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Decisions, decisions (and not automatic ones) – Ending the main housing duty


Bano, R (On the Application Of) v London Borough of Waltham Forest (2024) EWHC 654 (Admin)

Waltham Forest owed Ms Bano the full housing duty.  In June 2020, WF made an offer of a private sector tenancy in Derby. Ms Bano refused the offer as unsuitable. In disputed evidence, it was said that Ms Bano’s daughter made a review request by WhatsApp on 14 June 2020. WF sent a cancellation of temporary accommodation letter on 19 August 2020. Solicitors for Ms Bano made a request for a review in September 2020, which WF refused as out of time.

Ms B remained in temporary accommodation. In November 2022, possession proceedings were brought for the temporary accommodation on the basis that WF’s housing duty had ended with the refusal of the offer of accommodation in Derby. This led to Ms B seeing new solicitors, who in May 2023 wrote to WF stating that the housing duty had not been ended. WF purported to treat this as an out of time review request and refused it.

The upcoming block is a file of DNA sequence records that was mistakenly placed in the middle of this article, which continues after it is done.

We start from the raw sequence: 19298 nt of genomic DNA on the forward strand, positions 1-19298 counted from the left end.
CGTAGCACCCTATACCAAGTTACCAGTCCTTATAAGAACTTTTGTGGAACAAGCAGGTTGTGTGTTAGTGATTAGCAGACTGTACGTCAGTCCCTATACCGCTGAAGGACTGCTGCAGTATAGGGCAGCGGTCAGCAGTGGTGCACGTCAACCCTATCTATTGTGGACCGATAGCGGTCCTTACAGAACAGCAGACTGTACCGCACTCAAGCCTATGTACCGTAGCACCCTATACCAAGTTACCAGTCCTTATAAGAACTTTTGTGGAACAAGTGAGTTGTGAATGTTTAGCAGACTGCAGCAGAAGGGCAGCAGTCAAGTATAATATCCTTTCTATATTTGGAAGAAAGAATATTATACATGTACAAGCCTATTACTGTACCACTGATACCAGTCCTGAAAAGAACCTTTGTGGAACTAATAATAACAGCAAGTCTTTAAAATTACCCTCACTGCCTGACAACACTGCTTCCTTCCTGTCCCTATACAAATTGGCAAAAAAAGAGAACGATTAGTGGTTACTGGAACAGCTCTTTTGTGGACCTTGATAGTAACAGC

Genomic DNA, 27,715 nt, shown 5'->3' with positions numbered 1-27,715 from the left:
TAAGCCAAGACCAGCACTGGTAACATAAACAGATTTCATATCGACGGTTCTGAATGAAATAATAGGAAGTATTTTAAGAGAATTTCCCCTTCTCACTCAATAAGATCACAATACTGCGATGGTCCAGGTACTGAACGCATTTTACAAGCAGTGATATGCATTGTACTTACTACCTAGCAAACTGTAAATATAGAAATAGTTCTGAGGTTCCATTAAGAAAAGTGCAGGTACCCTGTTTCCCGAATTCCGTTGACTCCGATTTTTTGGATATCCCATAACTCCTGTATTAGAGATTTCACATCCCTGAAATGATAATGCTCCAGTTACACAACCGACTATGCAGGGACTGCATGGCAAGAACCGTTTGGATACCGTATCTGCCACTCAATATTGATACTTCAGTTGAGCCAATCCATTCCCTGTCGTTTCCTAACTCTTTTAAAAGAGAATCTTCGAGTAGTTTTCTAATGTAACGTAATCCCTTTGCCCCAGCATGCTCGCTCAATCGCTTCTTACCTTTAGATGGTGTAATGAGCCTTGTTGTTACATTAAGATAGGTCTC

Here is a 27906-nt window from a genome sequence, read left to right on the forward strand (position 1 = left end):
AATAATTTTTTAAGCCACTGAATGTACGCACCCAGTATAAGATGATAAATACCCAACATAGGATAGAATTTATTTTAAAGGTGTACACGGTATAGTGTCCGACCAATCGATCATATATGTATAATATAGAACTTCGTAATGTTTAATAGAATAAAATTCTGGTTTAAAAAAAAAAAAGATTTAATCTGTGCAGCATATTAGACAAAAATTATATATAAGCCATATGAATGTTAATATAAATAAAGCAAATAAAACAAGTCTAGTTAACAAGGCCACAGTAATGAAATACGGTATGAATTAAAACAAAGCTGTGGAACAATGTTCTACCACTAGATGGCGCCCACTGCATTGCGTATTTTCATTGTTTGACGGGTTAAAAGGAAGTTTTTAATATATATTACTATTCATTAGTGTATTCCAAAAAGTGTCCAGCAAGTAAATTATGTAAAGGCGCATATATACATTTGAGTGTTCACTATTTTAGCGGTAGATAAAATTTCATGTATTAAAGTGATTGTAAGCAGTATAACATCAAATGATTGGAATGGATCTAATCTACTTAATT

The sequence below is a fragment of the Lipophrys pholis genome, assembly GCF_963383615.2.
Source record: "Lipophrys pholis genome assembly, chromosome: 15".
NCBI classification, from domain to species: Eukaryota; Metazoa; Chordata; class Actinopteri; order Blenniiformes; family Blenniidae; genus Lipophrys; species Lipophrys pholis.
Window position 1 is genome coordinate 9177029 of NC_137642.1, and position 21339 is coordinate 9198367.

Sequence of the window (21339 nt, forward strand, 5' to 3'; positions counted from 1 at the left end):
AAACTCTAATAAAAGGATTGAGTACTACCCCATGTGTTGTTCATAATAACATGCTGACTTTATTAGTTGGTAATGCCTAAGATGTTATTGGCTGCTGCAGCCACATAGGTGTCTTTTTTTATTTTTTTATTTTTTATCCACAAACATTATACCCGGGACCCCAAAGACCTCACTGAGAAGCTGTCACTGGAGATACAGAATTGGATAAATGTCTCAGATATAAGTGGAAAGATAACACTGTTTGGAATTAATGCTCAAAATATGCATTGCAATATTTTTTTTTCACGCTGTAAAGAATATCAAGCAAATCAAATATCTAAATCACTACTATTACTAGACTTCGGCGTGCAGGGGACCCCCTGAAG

The present judicial review proceedings were then issued in September 2023.

Ms B’s argument was that WF had failed to comply with the notification requirements under s.193A Housing Act 1996, as the Court of Appeal had  held was required in Norton v Haringey LBC (2022) EWCA Civ 1340. (Our note) The original offer letter did not set out the S.195A consequences.

Ms B further argued that WF had not made a  subsequent decision to terminate the duty.

WF argued variously that

The judicial review was out of time as the relevant decision was in June 2020.

That duty ended automatically on refusal of the private sector accommodation offer.

That Norton didn’t have retrospective effect.

That a fresh homeless application was the appropriate remedy.

That there were many prospectively non-compliant offers, so any decision that their duty continued would open flood gates.